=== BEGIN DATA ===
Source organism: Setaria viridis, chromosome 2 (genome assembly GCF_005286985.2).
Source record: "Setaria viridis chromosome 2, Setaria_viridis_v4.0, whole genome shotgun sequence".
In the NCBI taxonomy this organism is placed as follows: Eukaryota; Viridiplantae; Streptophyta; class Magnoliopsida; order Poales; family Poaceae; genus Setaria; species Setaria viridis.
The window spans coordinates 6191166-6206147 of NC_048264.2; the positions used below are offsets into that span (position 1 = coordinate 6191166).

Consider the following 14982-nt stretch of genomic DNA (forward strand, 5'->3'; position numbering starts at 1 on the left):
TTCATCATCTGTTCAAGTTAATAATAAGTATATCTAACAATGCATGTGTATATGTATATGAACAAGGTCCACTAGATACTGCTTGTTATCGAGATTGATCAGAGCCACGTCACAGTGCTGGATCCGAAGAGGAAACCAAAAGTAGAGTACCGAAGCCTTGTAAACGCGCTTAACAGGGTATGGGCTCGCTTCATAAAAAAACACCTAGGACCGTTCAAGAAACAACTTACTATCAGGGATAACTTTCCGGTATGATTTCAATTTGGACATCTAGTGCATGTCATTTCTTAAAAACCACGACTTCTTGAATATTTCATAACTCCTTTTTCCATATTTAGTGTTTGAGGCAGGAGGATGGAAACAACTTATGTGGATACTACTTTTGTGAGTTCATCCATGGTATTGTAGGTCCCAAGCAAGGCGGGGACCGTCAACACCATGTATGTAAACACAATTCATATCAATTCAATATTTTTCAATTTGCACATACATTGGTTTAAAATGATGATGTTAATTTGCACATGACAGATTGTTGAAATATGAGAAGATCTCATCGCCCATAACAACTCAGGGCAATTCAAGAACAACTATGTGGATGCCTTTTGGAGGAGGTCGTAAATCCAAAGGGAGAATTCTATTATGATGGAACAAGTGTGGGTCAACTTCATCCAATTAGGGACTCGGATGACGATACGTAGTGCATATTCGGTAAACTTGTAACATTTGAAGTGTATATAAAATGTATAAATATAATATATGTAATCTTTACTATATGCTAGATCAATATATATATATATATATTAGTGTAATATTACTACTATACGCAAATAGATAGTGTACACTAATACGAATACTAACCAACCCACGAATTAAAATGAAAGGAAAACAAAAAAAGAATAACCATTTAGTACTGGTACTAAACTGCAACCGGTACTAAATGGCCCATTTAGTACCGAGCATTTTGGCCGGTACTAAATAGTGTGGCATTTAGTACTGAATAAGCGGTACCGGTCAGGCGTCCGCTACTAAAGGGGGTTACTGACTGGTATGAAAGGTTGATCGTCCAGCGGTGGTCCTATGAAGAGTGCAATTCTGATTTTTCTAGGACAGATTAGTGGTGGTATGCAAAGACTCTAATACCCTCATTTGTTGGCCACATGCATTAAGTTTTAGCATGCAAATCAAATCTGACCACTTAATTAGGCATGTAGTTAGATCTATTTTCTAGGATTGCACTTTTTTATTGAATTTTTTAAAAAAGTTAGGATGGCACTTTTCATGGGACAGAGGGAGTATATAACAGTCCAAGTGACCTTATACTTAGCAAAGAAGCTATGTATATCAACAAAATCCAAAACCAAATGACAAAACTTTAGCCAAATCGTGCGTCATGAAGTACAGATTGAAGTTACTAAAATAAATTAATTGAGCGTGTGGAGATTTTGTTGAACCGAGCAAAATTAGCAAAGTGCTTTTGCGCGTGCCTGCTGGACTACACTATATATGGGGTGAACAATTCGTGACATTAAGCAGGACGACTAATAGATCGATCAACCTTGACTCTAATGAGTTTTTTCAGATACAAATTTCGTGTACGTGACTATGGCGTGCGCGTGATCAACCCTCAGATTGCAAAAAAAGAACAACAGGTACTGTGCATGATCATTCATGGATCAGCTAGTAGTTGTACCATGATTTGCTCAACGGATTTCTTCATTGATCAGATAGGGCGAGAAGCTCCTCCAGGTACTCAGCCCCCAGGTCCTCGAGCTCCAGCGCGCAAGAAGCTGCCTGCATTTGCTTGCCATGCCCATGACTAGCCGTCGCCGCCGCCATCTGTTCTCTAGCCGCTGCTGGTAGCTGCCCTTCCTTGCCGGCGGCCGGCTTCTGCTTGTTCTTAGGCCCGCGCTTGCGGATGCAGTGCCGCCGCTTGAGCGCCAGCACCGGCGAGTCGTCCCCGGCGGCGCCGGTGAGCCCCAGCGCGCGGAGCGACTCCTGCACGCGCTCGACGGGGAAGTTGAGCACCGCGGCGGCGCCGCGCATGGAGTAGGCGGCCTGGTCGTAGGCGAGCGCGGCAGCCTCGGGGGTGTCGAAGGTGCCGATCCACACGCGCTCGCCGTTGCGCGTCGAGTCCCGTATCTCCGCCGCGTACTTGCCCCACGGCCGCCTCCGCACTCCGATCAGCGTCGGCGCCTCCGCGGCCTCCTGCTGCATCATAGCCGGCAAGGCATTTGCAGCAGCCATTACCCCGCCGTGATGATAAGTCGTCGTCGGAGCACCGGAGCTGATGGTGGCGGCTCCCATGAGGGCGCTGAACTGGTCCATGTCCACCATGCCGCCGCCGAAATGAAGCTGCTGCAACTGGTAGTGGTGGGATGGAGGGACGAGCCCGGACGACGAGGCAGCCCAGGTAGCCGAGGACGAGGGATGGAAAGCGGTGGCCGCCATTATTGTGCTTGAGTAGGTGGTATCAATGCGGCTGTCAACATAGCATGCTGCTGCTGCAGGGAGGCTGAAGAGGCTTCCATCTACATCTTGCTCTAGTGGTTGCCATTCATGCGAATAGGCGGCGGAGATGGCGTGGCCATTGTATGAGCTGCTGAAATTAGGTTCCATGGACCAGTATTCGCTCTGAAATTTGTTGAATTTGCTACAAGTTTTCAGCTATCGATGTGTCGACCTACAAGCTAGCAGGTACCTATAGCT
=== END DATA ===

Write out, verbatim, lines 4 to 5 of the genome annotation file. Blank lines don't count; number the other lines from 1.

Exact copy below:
The window spans coordinates 6191166-6206147 of NC_048264.2; the positions used below are offsets into that span (position 1 = coordinate 6191166).

Consider the following 14982-nt stretch of genomic DNA (forward strand, 5'->3'; position numbering starts at 1 on the left):